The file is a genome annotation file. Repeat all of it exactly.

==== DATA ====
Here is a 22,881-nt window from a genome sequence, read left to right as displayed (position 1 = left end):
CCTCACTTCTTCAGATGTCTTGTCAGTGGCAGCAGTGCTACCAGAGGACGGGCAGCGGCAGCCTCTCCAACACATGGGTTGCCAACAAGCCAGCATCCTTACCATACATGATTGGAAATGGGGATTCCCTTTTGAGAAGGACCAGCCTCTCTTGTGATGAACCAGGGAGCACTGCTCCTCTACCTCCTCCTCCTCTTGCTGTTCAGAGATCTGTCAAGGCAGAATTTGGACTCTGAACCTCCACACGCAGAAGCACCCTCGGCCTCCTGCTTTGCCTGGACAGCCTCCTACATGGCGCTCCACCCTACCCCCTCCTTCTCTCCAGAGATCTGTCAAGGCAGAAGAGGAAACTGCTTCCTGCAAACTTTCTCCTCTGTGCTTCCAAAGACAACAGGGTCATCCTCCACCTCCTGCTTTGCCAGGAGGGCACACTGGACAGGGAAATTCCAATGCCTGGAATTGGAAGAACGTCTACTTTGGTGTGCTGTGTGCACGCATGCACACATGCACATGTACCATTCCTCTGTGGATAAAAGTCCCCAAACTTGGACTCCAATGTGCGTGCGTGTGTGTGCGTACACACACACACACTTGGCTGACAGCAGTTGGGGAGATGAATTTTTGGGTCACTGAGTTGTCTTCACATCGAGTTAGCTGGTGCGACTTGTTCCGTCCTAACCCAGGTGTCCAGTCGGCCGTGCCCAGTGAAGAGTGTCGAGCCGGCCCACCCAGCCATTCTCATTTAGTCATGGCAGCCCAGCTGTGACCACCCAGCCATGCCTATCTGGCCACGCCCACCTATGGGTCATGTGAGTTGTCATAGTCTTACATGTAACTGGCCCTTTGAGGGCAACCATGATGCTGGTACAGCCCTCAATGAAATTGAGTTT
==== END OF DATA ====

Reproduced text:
Here is a 22,881-nt window from a genome sequence, read left to right as displayed (position 1 = left end):
CCTCACTTCTTCAGATGTCTTGTCAGTGGCAGCAGTGCTACCAGAGGACGGGCAGCGGCAGCCTCTCCAACACATGGGTTGCCAACAAGCCAGCATCCTTACCATACATGATTGGAAATGGGGATTCCCTTTTGAGAAGGACCAGCCTCTCTTGTGATGAACCAGGGAGCACTGCTCCTCTACCTCCTCCTCCTCTTGCTGTTCAGAGATCTGTCAAGGCAGAATTTGGACTCTGAACCTCCACACGCAGAAGCACCCTCGGCCTCCTGCTTTGCCTGGACAGCCTCCTACATGGCGCTCCACCCTACCCCCTCCTTCTCTCCAGAGATCTGTCAAGGCAGAAGAGGAAACTGCTTCCTGCAAACTTTCTCCTCTGTGCTTCCAAAGACAACAGGGTCATCCTCCACCTCCTGCTTTGCCAGGAGGGCACACTGGACAGGGAAATTCCAATGCCTGGAATTGGAAGAACGTCTACTTTGGTGTGCTGTGTGCACGCATGCACACATGCACATGTACCATTCCTCTGTGGATAAAAGTCCCCAAACTTGGACTCCAATGTGCGTGCGTGTGTGTGCGTACACACACACACACTTGGCTGACAGCAGTTGGGGAGATGAATTTTTGGGTCACTGAGTTGTCTTCACATCGAGTTAGCTGGTGCGACTTGTTCCGTCCTAACCCAGGTGTCCAGTCGGCCGTGCCCAGTGAAGAGTGTCGAGCCGGCCCACCCAGCCATTCTCATTTAGTCATGGCAGCCCAGCTGTGACCACCCAGCCATGCCTATCTGGCCACGCCCACCTATGGGTCATGTGAGTTGTCATAGTCTTACATGTAACTGGCCCTTTGAGGGCAACCATGATGCTGGTACAGCCCTCAATGAAATTGAGTTT